Both devices then use their key and the shared code to derive a new shared key. If both devices had the same code to begin with, they’ll arrive at the same shared key, but if they didn’t (or their commitment values were tampered with) then they’ll end up with different keys. Because this key is bound to the shared code, the handshake state, and each side’s randomly generated key, it is not possible to guess the shared code again without performing an entirely new exchange.

Both devices then move on to the second stage of CPace: key confirmation. Each side will use its version of the shared key to authenticate a unique message which identifies it to the other side. The devices will emit different confirmation messages to each other, but both devices (if they have the same key) are capable of verifying the message from the other side. If these authentication messages are correct, each device knows that the other used the correct code, but if not then the device will know they should abort.

Both devices (if they have the same key) are capable of verifying the message from the other side.

Once this authentication stage has completed successfully, the exchange is complete and the devices can communicate in a way that is end-to-end encrypted. The final step to complete enrollment is for the existing trusted device to use this shared key to encrypt your credential bundle to send it to your new device. Once your new device receives it, it will be able to sign in, decrypt your 1Password data, then register itself as a trusted device by generating its own device key.

Manageability and risks

Offering an option to integrate with SSO providers has been a longstanding request for us for good reason. Single sign-on plays a central role in enterprise security by offering enforcement of strong authentication, centralized management of users joining and leaving, and fine-grained auditability of sign-in events.

The security of any SSO system comes with tradeoffs, however. Once someone can produce a proof authorization – for example, an OAuth authorization token or a SAML assertion – a resource server will let you access your data. The information to get that authorization is commonly stored on end user devices. Unlock with SSO in 1Password doesn’t solve that problem: in scenarios where an attacker gets access to a user’s computer (or a copy of the data on that computer), they can steal the device key and any SSO sessions a user has from their computer, and proceed to sign in and gain access to their SSO-enabled 1Password account. The incident report of the recent breach at CircleCI demonstrates that stealing local credentials is a real concern, even when strong authentication mechanisms are enforced.

Protecting sign-ins to SSO services comes down to having a strong device security program and security monitoring.

For readers familiar with SSO, this may be an obvious limitation and a risk that is mitigated by other measures. Moreover, many will assert that authorizations in SSO are fundamental, and this is how SSO products should work. For our product this is new territory however, and this took a tremendous amount of consideration for us. We considered the abilities of identity providers to detect and prevent this misuse, but can’t vouch for the abilities of Okta or other identity providers in this regard. On devices that support storing decryption keys in hardware – macOS, iOS and Android – the 1Password apps for these platforms protect the device key in hardware when possible, making it much more difficult to extract from a device. Fundamentally, protecting sign-ins to SSO services comes down to having a strong device security program and security monitoring.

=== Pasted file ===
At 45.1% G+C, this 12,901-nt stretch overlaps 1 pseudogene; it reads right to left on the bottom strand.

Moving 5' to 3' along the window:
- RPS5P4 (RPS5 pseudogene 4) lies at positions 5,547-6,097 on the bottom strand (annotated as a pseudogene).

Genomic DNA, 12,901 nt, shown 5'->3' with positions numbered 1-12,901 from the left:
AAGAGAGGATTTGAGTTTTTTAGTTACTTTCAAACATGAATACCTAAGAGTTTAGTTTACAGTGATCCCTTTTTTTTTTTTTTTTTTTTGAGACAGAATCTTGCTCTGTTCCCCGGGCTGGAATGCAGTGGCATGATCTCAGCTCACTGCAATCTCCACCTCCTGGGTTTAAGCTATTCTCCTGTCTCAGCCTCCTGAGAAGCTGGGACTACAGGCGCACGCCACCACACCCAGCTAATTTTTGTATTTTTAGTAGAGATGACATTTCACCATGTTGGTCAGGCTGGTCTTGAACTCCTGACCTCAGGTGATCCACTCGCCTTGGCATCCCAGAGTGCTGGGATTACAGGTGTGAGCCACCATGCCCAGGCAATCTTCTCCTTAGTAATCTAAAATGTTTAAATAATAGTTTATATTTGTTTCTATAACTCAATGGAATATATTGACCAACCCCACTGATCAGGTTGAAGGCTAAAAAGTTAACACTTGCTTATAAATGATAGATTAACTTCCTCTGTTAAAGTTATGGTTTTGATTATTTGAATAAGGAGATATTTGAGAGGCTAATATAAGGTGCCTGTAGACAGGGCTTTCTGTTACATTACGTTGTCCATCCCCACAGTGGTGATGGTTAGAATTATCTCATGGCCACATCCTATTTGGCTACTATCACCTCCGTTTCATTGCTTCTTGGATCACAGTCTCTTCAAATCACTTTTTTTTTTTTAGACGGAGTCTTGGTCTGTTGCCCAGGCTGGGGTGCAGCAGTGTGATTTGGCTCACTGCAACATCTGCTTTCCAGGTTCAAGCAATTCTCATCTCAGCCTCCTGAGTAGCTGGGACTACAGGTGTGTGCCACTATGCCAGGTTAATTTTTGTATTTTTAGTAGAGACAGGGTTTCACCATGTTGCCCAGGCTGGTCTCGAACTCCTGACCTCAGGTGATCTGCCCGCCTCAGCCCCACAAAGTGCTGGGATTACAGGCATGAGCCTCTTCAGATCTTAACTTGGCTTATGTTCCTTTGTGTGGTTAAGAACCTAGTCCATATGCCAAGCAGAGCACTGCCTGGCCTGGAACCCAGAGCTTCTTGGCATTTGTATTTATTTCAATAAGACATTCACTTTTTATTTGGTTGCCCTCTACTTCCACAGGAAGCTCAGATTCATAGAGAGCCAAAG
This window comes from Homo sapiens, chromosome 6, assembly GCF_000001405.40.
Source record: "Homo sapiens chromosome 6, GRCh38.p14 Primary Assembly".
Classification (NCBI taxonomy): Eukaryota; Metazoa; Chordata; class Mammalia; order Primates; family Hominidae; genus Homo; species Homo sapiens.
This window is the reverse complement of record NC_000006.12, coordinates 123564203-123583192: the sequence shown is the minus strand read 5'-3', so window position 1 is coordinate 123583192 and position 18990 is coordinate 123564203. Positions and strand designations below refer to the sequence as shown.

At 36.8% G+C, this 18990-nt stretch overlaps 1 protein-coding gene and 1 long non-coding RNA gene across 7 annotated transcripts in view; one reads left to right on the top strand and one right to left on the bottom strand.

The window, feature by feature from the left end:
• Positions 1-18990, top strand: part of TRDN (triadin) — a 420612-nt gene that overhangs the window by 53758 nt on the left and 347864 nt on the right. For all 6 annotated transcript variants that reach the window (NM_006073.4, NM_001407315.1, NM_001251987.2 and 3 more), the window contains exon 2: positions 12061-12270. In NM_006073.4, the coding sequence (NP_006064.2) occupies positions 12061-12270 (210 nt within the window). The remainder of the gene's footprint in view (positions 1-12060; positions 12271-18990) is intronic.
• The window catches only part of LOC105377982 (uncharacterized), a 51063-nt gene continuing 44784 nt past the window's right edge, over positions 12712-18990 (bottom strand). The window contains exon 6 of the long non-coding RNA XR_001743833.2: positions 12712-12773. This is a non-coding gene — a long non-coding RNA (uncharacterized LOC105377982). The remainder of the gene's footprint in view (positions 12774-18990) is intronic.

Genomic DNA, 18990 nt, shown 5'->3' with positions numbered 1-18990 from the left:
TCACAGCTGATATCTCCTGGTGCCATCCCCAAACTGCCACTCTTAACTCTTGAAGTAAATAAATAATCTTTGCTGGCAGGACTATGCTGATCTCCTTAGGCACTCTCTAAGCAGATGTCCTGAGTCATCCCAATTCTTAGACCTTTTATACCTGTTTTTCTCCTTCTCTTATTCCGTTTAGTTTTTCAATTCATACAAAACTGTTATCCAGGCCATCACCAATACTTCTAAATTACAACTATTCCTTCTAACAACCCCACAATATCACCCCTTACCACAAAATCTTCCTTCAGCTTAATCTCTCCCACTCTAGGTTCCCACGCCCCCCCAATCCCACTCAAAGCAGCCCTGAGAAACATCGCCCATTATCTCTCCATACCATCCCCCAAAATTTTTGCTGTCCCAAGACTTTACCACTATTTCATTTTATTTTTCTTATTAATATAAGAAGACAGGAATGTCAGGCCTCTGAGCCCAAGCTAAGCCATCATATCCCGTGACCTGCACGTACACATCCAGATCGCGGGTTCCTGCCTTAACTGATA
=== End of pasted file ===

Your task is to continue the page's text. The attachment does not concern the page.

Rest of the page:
There are other security tradeoffs that prospective adopters of Unlock with SSO should take into consideration, such as educating users about sharing device setup codes and considering the availability of the identity provider for access to passwords. Read more in our support article about Unlock with SSO security.

Where to next?

In this deep dive, you might have noticed that we made few references directly to Okta. Because SSO providers (including Okta) tend to build on open standards, we have built Unlock with Okta in a way that’s extensible in the future. Unlock with Okta will be available to all 1Password Business customers soon. Afterwards, we’ll be focused on Azure, followed by other identity providers like Duo, OneLogin, and more. Our initial flurry of releases will focus on OIDC, but SAML is also on our roadmap.

Another thing that might stand out to the keen-eyed: with the credential bundle, does Unlock with SSO still use Secure Remote Password? The answer is yes. For the moment, it was more straightforward for us to leverage our existing unlock methods – including Secure Remote Password. This allowed us to build Unlock with SSO without needing to reconsider assumptions about how authorization with the 1Password service works. Nonetheless, we are using Secure Remote Password when there are no traditional passwords in play anymore. If you use a password with your identity provider, that’s between the identity provider and you. In the future, we might be interested in using a bespoke system for the 1Password device to talk to a 1Password server when authenticated through SSO.

As we expand to more customers with different security requirements, we are also looking to introduce ways to gain even more fine-grained control over how users can sign in to SSO, including helping to enforce protection on the device key.

Usable security for the enterprise

We built Unlock with SSO in a way that fulfills the 1Password promise: Your secrets remain yours, and yours alone. The device key keeps everything local to your device, and through our use of CPace, adding new devices is quick, easy, and secure.

We don’t see a contradiction between convenience and security. Ease of use is a security feature, and that holds true for Unlock with SSO. We hope that it helps more organizations enjoy the benefits of an enterprise password manager by making strong security simple – even if the underlying infrastructure is, as we’ve seen, a bit more involved. 😉

If you’d like to read more details about how SSO sign-in works, check out the SSO content in our Security Design whitepaper.

Rick van Galen & Aidan Woods - Rick van Galen & Aidan Woods -